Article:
The arrival of the digital revolution will spell the end of "big, bulky" televisions and portable CD players by next Christmas, the chief executive of DSG International predicted yesterday as the owner of Dixons reported strong Christmas sales.
John Clare said cathode-ray tube (CRT) televisions would follow VHS recorders and 35mm film cameras into the dustbins of Dixons' technological history this year, replaced by flat-panel sets. Only a few, 14-inch portable sets would remain, he forecast.
His comments followed a surge in demand for new technology products from MP3 players to satellite navigation devices over Christmas, helping the group to fight off competition from supermarkets and internet rivals and top City forecasts. Shares in DSG shot 4 per cent higher to 170.5p.
Underlying group sales rose 2 per cent over the eight weeks to 7 January, boosted by an 8 per cent gain at Dixons and 3 per cent increases at Currys and PC World. Gross margins were in line with last year. Only The Link, its struggling mobile phone chain, dragged down the group with a further 28 per cent slide in like-for-like sales.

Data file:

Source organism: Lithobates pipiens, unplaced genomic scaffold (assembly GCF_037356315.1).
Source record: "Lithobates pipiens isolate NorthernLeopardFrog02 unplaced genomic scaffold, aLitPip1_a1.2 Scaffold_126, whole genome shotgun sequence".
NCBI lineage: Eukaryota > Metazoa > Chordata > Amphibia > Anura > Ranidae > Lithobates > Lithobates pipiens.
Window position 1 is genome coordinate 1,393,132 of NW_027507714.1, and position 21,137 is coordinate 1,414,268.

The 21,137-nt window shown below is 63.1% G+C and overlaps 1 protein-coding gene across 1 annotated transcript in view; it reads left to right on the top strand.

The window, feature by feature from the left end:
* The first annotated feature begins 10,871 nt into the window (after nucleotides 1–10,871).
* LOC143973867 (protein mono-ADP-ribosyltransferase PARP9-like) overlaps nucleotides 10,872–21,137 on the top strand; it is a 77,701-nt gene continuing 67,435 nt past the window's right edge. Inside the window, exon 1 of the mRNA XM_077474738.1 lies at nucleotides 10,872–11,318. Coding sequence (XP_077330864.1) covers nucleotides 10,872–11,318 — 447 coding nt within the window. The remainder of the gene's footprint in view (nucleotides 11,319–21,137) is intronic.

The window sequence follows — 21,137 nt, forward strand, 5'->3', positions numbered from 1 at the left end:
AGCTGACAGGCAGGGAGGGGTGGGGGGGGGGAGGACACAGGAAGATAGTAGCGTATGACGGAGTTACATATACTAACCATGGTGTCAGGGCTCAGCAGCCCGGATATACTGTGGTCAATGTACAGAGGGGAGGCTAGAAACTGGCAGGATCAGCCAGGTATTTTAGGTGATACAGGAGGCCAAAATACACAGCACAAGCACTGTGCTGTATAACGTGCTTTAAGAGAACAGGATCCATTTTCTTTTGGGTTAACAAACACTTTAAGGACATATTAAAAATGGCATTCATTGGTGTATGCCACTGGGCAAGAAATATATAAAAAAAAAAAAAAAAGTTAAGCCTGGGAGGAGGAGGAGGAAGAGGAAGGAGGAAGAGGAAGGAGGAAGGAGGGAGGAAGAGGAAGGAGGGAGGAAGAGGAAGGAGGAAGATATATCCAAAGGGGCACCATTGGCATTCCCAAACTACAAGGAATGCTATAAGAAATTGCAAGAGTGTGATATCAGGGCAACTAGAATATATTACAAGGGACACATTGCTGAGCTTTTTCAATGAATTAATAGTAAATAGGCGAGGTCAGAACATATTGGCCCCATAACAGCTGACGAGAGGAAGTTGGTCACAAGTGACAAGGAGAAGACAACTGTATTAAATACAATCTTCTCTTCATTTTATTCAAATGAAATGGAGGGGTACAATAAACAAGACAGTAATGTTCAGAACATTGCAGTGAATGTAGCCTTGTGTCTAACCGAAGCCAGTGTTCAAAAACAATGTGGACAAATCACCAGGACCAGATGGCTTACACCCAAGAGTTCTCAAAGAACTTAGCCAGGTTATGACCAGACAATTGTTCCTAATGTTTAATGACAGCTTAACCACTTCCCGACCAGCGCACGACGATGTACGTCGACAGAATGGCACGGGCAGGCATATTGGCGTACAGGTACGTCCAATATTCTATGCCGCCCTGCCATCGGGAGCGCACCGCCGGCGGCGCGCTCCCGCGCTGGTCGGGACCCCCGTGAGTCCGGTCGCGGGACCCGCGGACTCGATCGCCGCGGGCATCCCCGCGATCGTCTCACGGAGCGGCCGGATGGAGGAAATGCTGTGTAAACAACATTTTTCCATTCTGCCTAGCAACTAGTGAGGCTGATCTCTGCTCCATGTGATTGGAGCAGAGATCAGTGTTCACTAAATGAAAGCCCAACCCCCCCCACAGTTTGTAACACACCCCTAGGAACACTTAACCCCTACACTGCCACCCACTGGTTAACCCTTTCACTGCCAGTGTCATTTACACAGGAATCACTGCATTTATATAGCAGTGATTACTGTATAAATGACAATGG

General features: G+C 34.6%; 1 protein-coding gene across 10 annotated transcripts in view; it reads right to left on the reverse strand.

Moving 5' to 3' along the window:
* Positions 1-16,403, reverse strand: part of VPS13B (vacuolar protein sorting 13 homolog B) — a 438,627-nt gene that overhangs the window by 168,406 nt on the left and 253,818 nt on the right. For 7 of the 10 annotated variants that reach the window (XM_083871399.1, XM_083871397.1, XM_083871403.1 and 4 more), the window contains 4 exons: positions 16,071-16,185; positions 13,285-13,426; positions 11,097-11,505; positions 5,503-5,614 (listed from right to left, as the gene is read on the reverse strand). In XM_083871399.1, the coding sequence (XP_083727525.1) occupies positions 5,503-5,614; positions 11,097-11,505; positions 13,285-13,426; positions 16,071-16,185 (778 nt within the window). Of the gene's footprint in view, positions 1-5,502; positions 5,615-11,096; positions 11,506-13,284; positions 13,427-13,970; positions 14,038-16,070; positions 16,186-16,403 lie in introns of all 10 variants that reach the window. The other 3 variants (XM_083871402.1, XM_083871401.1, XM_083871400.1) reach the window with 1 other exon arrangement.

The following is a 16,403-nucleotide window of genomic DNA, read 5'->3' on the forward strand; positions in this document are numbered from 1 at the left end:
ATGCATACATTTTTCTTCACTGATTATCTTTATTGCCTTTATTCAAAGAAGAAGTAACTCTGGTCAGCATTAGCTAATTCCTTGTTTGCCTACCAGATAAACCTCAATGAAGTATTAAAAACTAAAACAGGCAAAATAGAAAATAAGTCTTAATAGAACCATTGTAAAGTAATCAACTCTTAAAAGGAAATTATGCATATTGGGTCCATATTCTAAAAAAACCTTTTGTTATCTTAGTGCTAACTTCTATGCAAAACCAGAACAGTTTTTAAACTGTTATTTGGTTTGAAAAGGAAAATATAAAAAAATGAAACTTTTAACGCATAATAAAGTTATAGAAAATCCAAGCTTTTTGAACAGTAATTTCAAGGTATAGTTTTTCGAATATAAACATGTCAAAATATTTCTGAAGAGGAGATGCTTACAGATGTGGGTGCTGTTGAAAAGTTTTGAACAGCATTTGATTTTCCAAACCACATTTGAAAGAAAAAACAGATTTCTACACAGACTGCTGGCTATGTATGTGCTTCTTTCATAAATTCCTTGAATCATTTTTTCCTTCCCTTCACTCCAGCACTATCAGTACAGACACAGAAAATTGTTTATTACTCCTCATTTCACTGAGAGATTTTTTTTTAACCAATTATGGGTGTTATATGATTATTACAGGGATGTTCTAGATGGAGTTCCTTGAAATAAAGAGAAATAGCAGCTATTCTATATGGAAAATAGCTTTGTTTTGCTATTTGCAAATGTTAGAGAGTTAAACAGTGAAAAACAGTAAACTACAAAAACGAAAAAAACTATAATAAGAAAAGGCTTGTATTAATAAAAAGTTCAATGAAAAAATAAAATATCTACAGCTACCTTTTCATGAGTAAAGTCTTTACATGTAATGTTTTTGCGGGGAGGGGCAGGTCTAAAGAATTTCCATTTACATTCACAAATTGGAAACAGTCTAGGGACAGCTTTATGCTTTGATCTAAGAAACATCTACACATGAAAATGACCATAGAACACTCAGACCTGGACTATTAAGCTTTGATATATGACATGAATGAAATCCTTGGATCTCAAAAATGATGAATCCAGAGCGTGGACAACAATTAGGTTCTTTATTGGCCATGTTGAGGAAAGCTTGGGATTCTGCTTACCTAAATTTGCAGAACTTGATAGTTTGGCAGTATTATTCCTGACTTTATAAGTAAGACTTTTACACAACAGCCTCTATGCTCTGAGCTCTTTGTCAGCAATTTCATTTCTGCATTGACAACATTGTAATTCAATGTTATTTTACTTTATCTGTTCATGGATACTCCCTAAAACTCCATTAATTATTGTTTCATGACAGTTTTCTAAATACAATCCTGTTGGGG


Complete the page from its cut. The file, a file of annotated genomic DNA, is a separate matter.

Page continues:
DSG has been battling the twin demons of weak consumer confidence and price deflation but looked to be winning its fight over Christmas. A 111 per cent rise in unit sales of flat-panel televisions over the period was complemented by a 90 per cent rise in the value of sales, despite dramatically lower prices. Mr Clare said the death of old technologies such as "big, bulky" televisions would help to stabilise average selling prices. Fewer than one in five televisions sold during the past eight weeks were CRT sets, reversing the trend 12 months ago when sets accounted for four out of five TV sales.
The Christmas trading update came as the group announced a drop in interim profits after a dire few months for the white-goods market. Pre-tax profits for the 28 weeks to 12 November fell 21 per cent to £106.1m after UK operating profits from its electricals division collapsed to £2.2m from £13.9m the previous year. Mr Clare reiterated his caution about the prospects for the UK, Greek and Italian markets. But he said 2006 should be better for consumer electronics thanks to the stream of new products flooding the market.
The group also announced plans to trial a chain of stores to help computer-illiterate Britons. It will open 10 stores under a new trading name - Press F1 - over the next year to expand the customer help services offered at its PC World stores.Reuse content